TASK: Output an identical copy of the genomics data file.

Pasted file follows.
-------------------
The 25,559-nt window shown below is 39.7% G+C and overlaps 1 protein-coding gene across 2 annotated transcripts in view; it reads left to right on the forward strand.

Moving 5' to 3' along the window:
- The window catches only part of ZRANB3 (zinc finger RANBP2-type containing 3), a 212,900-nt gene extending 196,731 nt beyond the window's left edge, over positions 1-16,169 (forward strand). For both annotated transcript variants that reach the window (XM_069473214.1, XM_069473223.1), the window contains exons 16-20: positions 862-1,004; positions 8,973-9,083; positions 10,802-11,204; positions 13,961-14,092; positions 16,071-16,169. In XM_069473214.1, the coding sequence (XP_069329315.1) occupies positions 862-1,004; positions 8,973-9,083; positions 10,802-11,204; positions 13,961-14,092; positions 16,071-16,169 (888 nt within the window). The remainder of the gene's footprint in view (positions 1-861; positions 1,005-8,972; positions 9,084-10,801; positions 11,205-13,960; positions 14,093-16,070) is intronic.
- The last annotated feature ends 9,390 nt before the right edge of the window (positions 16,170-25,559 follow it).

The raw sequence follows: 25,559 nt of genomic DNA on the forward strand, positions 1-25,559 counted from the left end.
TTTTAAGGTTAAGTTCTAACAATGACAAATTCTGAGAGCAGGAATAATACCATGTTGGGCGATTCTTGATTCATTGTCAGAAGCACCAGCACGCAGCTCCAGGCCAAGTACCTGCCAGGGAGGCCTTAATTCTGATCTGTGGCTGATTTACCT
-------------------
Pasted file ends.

The 25,559-nt window shown below is 39.7% G+C and overlaps 1 protein-coding gene across 2 annotated transcripts in view; it reads left to right on the forward strand.

Moving 5' to 3' along the window:
- The window catches only part of ZRANB3 (zinc finger RANBP2-type containing 3), a 212,900-nt gene extending 196,731 nt beyond the window's left edge, over positions 1-16,169 (forward strand). For both annotated transcript variants that reach the window (XM_069473214.1, XM_069473223.1), the window contains exons 16-20: positions 862-1,004; positions 8,973-9,083; positions 10,802-11,204; positions 13,961-14,092; positions 16,071-16,169. In XM_069473214.1, the coding sequence (XP_069329315.1) occupies positions 862-1,004; positions 8,973-9,083; positions 10,802-11,204; positions 13,961-14,092; positions 16,071-16,169 (888 nt within the window). The remainder of the gene's footprint in view (positions 1-861; positions 1,005-8,972; positions 9,084-10,801; positions 11,205-13,960; positions 14,093-16,070) is intronic.
- The last annotated feature ends 9,390 nt before the right edge of the window (positions 16,170-25,559 follow it).

The raw sequence follows: 25,559 nt of genomic DNA on the forward strand, positions 1-25,559 counted from the left end.
TTTTAAGGTTAAGTTCTAACAATGACAAATTCTGAGAGCAGGAATAATACCATGTTGGGCGATTCTTGATTCATTGTCAGAAGCACCAGCACGCAGCTCCAGGCCAAGTACCTGCCAGGGAGGCCTTAATTCTGATCTGTGGCTGATTTACCT